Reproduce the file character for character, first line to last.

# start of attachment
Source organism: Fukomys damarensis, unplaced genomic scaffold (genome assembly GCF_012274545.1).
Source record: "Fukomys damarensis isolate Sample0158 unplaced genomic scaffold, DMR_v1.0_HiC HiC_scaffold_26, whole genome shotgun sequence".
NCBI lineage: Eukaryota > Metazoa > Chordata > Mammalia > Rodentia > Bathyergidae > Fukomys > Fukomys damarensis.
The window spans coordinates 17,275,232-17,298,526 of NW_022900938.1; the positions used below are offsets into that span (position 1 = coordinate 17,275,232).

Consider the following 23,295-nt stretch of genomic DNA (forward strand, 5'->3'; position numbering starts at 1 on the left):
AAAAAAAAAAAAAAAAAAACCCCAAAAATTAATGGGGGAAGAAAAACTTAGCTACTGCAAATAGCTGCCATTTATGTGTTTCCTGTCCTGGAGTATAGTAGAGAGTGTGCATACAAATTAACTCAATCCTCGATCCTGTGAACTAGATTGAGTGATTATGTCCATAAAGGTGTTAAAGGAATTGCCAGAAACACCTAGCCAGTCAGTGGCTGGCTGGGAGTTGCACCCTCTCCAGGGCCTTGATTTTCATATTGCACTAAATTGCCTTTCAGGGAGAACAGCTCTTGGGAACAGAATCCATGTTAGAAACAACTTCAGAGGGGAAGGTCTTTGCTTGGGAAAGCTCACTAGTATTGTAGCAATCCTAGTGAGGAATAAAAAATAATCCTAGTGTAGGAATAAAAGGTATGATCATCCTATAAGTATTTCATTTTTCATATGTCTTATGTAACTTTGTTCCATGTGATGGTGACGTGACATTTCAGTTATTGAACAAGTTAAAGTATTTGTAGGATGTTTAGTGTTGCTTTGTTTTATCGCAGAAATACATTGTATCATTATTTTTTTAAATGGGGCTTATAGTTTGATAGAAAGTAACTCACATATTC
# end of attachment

Source organism: Fukomys damarensis, unplaced genomic scaffold (genome assembly GCF_012274545.1).
Source record: "Fukomys damarensis isolate Sample0158 unplaced genomic scaffold, DMR_v1.0_HiC HiC_scaffold_26, whole genome shotgun sequence".
NCBI lineage: Eukaryota > Metazoa > Chordata > Mammalia > Rodentia > Bathyergidae > Fukomys > Fukomys damarensis.
The window spans coordinates 17,275,232-17,298,526 of NW_022900938.1; the positions used below are offsets into that span (position 1 = coordinate 17,275,232).

Consider the following 23,295-nt stretch of genomic DNA (forward strand, 5'->3'; position numbering starts at 1 on the left):
AAAAAAAAAAAAAAAAAAACCCCAAAAATTAATGGGGGAAGAAAAACTTAGCTACTGCAAATAGCTGCCATTTATGTGTTTCCTGTCCTGGAGTATAGTAGAGAGTGTGCATACAAATTAACTCAATCCTCGATCCTGTGAACTAGATTGAGTGATTATGTCCATAAAGGTGTTAAAGGAATTGCCAGAAACACCTAGCCAGTCAGTGGCTGGCTGGGAGTTGCACCCTCTCCAGGGCCTTGATTTTCATATTGCACTAAATTGCCTTTCAGGGAGAACAGCTCTTGGGAACAGAATCCATGTTAGAAACAACTTCAGAGGGGAAGGTCTTTGCTTGGGAAAGCTCACTAGTATTGTAGCAATCCTAGTGAGGAATAAAAAATAATCCTAGTGTAGGAATAAAAGGTATGATCATCCTATAAGTATTTCATTTTTCATATGTCTTATGTAACTTTGTTCCATGTGATGGTGACGTGACATTTCAGTTATTGAACAAGTTAAAGTATTTGTAGGATGTTTAGTGTTGCTTTGTTTTATCGCAGAAATACATTGTATCATTATTTTTTTAAATGGGGCTTATAGTTTGATAGAAAGTAACTCACATATTC